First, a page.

The Elio Dilemma or Why I’m Glad to be Living in New Jersey


Judie spent this past weekend at motorcycle school working toward getting her motorcycle license. She needs it to drive her Elio. She wondered if I, with one wrist fully fused, will be able to pass my test. Suddenly my ability to drive MY 3-wheel car was in doubt. Would I be legally able to drive mine when it comes?

The Can-Am Judie will be reviewing in the next few weeks.

Here’s problem #1: The Elio is a 3-wheeled vehicle that promises to get up to 84 miles per gallon, top out at speeds of 100mph or so and offer a 5 Star crash rating. Add in the fact that the car will cost under $7000 and you have a potential game-changer. Because it is a 3-wheeled vehicle however the vehicle is considered a motorcycle. As such a motorcycle license is likely needed in order to legally operate one and, in many states, there may be a helmet requirement. That, and the Can-Am 3-wheeler Judie will be reviewing soon, are why Judie went to school this weekend.

Image 2Yay Judie!


The motorcycles Judie spent the weekend riding

And here’s problem #2: A few years ago my right wrist “collapsed” thanks to rheumatoid arthritis. The only way to reduce the constant pain was to fuse it by removing all the small bones, adding a metal plate and, effectively, eliminate my wrist entirely. It worked. The pain is gone and I have full function of my hand. I do not, however, have any ability to bend my hand. What never occurred to me was the fact that many of the controls on a motorcycle are on the handlebars. Giving the bike gas or shifting gears requires bending the wrist… A wrist I do not have. That means getting a motorcycle license is all but impossible for me.

The best paid plans looked all but dashed and my non-refundable deposit on the car looked like it was in jeopardy.

The good news about the Elio

A quick search of the web made clear that 3-wheeled vehicles in New Jersey require a motorcycle license.

Every New Jersey resident who operates a motorcycle or “trike” must have a New Jersey motorcycle driver license or a motorcycle endorsement on an existing New Jersey basic or commercial license.

Uh Oh!

There is, however, one caveat.

One exception exists: The operator of a three-wheeled motor vehicle, equipped with a single cab that has a glazing around the occupant, seats similar to those of a passenger vehicle or truck, seat belts or automotive steering, is not required to have a motorcycle endorsement added to their basic automobile driver license, and is not required to wear a helmet.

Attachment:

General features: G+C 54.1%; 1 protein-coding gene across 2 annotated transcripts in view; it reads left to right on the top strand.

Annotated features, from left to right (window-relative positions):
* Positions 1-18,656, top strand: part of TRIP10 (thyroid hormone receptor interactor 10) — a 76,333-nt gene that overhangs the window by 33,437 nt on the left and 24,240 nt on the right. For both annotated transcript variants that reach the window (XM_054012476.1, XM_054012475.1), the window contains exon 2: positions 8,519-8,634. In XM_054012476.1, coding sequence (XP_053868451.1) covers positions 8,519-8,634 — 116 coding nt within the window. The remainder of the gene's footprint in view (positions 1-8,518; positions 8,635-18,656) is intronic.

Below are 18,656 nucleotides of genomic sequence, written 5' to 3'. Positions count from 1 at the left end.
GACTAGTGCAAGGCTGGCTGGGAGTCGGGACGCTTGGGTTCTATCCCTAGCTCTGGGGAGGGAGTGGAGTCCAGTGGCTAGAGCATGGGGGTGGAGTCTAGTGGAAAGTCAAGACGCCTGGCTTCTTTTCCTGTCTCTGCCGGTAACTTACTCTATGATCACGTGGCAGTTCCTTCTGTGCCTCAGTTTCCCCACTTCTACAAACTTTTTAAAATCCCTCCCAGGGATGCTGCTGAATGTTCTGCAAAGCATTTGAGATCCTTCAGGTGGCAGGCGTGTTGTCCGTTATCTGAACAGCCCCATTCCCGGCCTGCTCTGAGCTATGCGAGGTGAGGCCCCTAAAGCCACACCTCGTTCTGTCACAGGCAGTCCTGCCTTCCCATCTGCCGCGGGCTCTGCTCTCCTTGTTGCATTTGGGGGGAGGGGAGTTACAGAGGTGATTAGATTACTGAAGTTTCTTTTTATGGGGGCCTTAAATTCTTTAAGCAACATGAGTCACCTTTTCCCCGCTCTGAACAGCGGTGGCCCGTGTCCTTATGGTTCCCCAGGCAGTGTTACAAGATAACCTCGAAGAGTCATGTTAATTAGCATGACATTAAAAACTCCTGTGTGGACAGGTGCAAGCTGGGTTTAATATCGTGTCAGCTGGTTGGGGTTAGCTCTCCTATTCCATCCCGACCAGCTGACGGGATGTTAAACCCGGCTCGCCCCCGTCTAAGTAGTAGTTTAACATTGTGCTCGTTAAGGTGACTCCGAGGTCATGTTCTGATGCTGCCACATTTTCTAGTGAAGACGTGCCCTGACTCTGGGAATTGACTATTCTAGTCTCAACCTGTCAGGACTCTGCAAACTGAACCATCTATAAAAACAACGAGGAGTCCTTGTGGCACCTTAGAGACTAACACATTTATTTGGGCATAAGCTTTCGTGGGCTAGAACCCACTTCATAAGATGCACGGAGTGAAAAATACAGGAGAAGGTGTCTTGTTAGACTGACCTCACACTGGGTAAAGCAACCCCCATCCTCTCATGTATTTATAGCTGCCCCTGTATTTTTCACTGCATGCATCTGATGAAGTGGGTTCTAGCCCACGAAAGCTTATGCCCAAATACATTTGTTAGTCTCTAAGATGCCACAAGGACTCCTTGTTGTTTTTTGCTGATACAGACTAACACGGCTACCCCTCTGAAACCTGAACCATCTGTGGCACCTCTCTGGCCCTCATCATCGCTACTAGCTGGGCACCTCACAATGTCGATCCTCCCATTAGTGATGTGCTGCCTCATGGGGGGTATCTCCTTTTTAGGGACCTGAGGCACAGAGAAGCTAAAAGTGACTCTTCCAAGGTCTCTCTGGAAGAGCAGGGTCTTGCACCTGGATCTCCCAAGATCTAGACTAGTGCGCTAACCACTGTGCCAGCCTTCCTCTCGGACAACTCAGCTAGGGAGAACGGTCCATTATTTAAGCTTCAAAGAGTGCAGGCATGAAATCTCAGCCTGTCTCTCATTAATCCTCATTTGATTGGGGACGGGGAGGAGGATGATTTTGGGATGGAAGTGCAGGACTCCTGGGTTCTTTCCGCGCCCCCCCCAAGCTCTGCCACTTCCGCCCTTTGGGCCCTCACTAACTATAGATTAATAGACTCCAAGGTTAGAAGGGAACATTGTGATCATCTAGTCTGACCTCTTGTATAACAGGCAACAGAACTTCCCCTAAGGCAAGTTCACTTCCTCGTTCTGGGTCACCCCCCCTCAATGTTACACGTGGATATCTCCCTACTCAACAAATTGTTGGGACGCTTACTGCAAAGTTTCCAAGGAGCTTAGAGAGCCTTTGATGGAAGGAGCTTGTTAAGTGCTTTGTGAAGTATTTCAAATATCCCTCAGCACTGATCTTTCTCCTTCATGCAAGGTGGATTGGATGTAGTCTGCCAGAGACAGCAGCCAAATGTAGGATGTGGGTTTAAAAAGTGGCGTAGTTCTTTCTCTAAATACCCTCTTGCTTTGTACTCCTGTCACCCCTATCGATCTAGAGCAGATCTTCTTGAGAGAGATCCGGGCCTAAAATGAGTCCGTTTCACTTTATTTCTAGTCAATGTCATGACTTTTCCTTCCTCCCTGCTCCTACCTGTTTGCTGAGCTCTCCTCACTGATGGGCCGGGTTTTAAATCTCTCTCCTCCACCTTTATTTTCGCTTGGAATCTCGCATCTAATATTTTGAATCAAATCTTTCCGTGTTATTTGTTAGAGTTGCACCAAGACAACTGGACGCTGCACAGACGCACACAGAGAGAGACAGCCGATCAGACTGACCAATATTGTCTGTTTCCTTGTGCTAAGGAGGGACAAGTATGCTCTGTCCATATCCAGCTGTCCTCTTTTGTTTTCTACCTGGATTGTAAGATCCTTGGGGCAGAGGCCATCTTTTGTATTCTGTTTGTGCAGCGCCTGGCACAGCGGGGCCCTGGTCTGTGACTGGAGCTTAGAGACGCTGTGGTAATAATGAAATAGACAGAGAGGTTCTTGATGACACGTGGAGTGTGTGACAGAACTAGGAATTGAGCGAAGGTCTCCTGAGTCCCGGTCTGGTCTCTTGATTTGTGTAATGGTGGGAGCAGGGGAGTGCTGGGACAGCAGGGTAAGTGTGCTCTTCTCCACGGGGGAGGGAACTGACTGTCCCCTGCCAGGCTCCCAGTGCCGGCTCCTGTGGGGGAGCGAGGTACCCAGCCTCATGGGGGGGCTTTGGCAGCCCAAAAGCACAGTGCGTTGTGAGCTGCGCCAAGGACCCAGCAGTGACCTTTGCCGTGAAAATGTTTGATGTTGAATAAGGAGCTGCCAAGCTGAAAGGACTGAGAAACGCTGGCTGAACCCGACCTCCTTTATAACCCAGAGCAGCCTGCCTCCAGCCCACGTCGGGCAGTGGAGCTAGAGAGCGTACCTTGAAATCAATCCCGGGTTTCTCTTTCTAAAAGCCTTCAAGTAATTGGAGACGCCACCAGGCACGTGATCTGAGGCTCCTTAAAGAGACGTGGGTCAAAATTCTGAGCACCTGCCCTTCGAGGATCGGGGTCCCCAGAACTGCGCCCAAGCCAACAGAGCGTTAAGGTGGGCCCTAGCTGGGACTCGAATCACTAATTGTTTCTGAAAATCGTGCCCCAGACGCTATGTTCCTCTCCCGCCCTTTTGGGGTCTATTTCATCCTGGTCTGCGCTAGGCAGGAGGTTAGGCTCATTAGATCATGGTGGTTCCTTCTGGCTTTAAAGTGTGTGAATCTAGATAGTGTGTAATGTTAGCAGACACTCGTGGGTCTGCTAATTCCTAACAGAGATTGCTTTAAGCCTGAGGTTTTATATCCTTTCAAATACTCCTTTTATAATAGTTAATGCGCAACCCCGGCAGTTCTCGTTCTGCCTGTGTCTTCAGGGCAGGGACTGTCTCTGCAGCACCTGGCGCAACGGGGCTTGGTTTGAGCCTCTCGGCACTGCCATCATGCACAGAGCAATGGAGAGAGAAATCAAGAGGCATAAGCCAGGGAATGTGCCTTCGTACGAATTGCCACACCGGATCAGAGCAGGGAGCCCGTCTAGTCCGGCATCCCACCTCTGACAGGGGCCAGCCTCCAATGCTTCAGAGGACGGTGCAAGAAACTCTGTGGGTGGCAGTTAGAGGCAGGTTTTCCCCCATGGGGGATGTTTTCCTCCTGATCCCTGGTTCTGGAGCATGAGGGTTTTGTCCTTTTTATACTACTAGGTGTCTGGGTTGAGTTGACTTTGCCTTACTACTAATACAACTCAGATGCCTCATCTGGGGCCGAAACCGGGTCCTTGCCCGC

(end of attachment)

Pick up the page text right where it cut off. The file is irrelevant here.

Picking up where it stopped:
Screenshot 2014 03 31 10 02 56

In other words, in the State of New Jersey the 3-wheeler will be considered a motorcycle by definition but will be treated as if it is any other car. No motorcycle license will be required and, when my Elio is ready for delivery… So am I.

Categories: Autos, Rants and Raves

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3 replies

  1. While it is good for you that in NJ there is a work-around, from what I am reading that doesn’t exist in most states … meaning you are supposed to have a motorcycle license and possibly helmet. In my opinion, unless they get that fixed, the Elio is DOA. Which is a shame.

    • Mike, it IS a shame, because I can tell you after doing it that the moto class is harder than I thought it would be, and it is nothing like what I anticipate driving the Elio will be.

      Riding the motorcycle itself isn’t that bad, but some of the things you have to do during the evaluation — like tight u-turns (figure 8s) are tough to master in the day and a half you have before having to do them, and if you are even a bit klutzy (as I am), there is a potential for dropping your bike on top of you (as I did).

      While it’s great to now have my moto driving portion under my belt, and to know that all I have left to do is take the written portion of the test for my license (I’m doing it Wednesday afternoon), I think this will turn out to be a big intimidator for anyone whose state requires them to take a Motorcycle Operator Training Course before getting their license, as Texas does.

      It’s one thing to have to take this course and get the M designation if you intend to ride a motorcycle, but it is quite another if your sole intention is to drive a fully-enclosed 3-wheeled car. Hopefully Texas (and any other state which hasn’t yet) will introduce legislation similar to what NJ has done to exempt three-wheeled cars.

  2. Good deal as long as you never need to leave NJ. :)